Archaeology, biology, and borrowing: A critical examination of Geometric Morphometrics in Archaeology

Publication date: Available online 25 April 2018Source:Journal of Archaeological Science
Author(s): Mercedes Okumura, Astolfo G.M. Araujo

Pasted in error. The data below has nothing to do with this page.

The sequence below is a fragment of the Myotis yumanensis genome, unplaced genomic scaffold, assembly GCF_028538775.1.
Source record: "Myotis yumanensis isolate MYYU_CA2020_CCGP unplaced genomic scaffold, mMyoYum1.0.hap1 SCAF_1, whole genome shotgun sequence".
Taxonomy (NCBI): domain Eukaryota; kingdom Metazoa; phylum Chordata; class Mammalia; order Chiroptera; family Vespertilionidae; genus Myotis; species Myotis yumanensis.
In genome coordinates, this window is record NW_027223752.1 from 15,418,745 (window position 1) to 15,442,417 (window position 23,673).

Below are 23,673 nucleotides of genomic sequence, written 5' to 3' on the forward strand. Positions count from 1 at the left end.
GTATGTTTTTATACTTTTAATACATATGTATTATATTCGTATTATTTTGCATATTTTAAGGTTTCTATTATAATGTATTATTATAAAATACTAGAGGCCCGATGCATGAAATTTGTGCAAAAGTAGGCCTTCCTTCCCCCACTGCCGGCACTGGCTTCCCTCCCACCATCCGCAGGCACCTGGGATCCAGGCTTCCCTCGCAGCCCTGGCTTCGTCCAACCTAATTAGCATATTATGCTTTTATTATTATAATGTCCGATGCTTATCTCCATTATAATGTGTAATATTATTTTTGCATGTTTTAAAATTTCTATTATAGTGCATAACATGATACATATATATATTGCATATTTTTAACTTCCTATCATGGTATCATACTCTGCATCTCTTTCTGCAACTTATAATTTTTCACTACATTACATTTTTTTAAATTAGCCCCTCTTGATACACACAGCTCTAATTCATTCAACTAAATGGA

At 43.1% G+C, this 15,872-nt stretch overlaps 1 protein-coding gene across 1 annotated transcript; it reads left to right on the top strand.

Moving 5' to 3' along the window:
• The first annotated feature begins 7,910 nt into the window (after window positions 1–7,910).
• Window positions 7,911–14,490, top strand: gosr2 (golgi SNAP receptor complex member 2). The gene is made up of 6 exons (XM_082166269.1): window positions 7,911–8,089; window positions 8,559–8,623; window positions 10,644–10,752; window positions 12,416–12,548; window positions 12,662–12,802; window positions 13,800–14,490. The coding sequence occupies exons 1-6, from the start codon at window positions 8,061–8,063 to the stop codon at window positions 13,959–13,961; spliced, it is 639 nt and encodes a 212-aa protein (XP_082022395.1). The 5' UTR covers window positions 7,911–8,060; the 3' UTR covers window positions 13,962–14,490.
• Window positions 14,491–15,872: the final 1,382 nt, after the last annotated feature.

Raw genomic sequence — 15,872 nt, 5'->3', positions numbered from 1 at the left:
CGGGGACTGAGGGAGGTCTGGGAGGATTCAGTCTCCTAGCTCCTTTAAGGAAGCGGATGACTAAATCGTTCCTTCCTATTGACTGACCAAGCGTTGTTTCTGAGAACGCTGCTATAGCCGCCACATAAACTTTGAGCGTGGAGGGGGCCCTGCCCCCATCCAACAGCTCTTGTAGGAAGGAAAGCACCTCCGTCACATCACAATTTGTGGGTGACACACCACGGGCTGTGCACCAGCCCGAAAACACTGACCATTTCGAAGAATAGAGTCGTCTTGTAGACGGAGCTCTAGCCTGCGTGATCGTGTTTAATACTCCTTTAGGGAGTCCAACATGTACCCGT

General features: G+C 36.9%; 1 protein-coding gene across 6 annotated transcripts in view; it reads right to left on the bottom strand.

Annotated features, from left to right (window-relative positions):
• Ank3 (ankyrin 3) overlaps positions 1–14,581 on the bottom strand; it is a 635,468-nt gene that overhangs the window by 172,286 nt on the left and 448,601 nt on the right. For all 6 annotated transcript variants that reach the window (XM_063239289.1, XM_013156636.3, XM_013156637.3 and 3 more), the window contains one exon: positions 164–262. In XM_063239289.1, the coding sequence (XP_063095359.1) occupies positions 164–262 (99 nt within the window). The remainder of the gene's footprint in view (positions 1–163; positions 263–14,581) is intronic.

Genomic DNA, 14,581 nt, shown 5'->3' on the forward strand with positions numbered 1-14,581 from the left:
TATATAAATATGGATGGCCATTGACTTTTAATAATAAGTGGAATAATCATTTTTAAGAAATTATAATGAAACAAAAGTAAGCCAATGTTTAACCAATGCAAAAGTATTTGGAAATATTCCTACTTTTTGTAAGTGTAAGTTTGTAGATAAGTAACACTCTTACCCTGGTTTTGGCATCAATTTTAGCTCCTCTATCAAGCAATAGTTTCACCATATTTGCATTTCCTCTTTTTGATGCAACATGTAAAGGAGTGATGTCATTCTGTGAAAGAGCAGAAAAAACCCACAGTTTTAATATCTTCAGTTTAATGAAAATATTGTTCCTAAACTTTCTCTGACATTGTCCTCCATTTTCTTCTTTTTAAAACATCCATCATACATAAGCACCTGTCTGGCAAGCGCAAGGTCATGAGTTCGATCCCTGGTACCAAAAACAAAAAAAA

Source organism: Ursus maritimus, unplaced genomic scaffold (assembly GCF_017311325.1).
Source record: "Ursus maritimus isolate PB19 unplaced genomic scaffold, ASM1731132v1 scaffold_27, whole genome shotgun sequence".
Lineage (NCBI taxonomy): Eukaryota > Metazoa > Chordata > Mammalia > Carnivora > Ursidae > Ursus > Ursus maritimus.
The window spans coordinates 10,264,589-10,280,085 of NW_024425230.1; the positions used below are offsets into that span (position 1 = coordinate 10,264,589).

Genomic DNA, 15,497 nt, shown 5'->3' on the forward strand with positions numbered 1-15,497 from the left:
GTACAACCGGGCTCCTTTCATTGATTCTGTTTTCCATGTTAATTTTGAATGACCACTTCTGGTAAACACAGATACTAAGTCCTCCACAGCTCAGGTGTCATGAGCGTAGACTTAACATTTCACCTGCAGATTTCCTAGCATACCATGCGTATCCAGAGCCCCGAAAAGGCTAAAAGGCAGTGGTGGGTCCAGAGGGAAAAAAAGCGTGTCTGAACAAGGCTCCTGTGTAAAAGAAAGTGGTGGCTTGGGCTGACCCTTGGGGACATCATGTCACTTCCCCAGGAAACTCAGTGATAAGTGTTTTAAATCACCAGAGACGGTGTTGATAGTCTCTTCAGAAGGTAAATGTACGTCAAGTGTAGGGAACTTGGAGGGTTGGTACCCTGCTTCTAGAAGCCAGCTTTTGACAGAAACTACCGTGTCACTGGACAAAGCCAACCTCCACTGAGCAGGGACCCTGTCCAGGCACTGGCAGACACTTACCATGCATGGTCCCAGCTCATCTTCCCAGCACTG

Geometric Morphometrics (GM) is a method originally applied in Evolutionary Biology studies, using the analysis of change in size and shape in order to better understand ontogenetic sequences, phylogenetic relations, among other issues. The application of GM in archaeological materials has seen a sharp increase in the last decade, mostly associated with theoretical approaches from Evolutionary Archaeology. This is not an isolated case, since most methods used by Evolutionary Archaeologists have been borrowed from Biology, provoking discussion with regard to the future development of Evolutionary Archaeology and its methods (Lycett, 2015). This article aims to discuss some concepts that have been directly borrowed from the application of GM in Biological Sciences and that have not been subject to much thought when used in Archaeology. Such concepts include homology and landmark types, the concept of modularity, as well as the idea of allometry. As much as archaeologists using GM can learn from past discussions held by biologists regarding the above mentioned concepts, it is high time for archaeologists to further discuss ideas concerning the use of these concepts in archaeological studies.